What is significant?
Barwon is a substantial two storey rendered brick residence in a simple somewhat Georgian style with a low-pitched hip roof and prominent chimneys. It was built in 1881 for the architect Edmund G. Ovey, who is believed to be its designer.
How is it significant?
Barwon is of architectural and historical significance to the State of Victoria.
Why is it significant?
Barwon is of architectural significance for its internal decorative treatment. It contains extant painted decoration of a very high quality. Of particular note is the drawing room with ceiling and walls that are considered a quite exceptional and rare treatment for houses after the mid-1880s. The front hall contains compositional painting in the scenic panels painted in the frieze, as distinct from stencilling, a very unusual feature in Australia. These painted interiors provide a remarkable example of high quality late-19th century interior decoration.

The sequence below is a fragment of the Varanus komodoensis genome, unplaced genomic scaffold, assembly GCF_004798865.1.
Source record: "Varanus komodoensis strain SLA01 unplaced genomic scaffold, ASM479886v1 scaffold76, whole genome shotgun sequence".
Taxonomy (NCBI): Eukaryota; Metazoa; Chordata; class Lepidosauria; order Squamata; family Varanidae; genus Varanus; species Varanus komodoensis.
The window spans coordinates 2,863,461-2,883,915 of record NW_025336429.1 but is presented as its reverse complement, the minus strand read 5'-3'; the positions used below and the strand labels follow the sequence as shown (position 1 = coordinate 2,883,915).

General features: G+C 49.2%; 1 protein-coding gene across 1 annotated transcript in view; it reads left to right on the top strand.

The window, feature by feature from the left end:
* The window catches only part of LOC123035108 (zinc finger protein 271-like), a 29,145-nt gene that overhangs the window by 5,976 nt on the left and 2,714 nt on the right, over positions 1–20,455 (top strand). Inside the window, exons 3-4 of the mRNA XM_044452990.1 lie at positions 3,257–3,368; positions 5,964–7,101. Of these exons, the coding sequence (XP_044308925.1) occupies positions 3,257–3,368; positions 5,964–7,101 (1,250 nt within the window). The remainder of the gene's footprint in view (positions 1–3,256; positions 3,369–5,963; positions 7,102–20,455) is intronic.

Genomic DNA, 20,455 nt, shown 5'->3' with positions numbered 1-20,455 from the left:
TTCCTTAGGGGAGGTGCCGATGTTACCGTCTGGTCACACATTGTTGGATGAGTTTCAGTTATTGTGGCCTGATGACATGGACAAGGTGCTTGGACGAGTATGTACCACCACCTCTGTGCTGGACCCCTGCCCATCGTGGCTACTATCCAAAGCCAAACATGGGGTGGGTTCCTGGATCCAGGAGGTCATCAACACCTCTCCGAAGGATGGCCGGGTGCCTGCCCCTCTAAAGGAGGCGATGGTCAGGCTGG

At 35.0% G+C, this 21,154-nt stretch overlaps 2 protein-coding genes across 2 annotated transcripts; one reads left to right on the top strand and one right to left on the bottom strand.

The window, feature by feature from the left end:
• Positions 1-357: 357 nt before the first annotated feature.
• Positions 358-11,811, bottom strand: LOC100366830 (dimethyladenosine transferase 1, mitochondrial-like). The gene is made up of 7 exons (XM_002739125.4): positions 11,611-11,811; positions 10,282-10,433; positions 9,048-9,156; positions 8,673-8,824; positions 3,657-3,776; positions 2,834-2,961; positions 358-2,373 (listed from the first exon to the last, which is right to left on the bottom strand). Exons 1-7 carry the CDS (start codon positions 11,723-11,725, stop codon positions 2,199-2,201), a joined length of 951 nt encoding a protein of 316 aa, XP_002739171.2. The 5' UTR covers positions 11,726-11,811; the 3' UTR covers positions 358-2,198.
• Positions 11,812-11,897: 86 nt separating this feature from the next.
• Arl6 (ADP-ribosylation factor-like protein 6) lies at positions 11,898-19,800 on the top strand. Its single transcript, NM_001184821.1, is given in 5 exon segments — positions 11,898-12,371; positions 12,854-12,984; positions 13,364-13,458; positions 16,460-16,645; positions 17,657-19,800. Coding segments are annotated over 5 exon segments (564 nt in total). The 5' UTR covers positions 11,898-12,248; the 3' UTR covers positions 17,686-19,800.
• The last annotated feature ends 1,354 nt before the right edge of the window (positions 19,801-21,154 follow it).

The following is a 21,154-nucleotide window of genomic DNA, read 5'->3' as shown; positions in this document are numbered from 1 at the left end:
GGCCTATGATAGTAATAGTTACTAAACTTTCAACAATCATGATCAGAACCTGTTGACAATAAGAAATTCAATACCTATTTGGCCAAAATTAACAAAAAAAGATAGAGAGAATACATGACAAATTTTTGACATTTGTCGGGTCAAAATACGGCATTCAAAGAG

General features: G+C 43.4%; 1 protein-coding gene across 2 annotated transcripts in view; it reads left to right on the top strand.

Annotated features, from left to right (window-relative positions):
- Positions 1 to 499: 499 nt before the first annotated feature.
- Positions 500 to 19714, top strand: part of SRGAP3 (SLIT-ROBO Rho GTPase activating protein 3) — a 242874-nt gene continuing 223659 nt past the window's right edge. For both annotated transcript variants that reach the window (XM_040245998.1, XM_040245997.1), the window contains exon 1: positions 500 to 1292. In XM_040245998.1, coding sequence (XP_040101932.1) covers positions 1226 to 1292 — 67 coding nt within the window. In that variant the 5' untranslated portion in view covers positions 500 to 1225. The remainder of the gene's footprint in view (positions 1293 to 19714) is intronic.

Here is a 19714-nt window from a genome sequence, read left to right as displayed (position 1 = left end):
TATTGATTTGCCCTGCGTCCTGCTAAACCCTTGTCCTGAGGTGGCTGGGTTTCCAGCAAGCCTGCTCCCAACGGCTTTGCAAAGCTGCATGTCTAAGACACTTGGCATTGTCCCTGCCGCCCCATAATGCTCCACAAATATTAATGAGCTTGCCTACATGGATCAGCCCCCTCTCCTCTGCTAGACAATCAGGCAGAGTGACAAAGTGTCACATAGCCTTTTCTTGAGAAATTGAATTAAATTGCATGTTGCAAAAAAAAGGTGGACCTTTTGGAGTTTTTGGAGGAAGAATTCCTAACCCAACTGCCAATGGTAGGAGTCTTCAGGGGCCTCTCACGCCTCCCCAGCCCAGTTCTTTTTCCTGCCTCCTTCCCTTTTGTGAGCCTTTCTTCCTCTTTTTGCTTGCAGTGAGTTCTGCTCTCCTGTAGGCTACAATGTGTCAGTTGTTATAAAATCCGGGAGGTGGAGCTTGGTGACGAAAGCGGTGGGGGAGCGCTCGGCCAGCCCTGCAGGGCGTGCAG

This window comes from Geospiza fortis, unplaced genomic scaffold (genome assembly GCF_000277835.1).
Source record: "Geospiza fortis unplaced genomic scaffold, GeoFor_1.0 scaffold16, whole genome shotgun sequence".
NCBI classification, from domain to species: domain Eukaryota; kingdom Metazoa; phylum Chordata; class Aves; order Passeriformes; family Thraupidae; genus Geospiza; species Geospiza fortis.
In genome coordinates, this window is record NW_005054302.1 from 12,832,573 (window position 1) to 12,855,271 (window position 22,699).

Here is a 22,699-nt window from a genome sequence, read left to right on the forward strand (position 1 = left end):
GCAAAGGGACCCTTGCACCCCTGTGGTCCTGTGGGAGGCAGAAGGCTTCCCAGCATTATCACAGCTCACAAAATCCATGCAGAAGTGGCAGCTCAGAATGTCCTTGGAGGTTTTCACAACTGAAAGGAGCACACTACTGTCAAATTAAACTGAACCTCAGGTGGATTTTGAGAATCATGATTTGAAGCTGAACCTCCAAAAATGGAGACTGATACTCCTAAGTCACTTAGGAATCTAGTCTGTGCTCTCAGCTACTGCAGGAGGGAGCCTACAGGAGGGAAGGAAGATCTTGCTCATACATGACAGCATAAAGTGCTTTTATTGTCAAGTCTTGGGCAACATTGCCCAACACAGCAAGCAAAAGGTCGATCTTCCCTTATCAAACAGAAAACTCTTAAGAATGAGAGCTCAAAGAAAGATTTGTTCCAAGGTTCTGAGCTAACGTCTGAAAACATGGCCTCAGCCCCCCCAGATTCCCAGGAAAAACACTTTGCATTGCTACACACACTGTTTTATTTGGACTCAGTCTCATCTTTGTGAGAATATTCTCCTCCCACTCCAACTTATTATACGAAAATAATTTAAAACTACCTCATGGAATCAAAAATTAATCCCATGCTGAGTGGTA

Barwon is of architectural significance for its three cast-iron verandahs, providing one of the best examples of a distinctive feature of Melbourne houses from this period.
Barwon is of architectural significance for its associations with Edmund Ovey. Ovey designed many buildings in Melbourne and its suburbs in the period from the 1870s to the early 1890s, including timber and brick residences, some hotels and a few church buildings. His contribution to the profession was recognised in 1892 when he was made a fellow of the Royal Victorian Institute of Architects. The house is particularly interesting as the architect’s own residence.
Barwon is of historical significance as a fine example of a substantial suburban house which demonstrates the growth of the more privileged areas of Melbourne, and the successful living able to be obtained by architects in the burgeoning colony.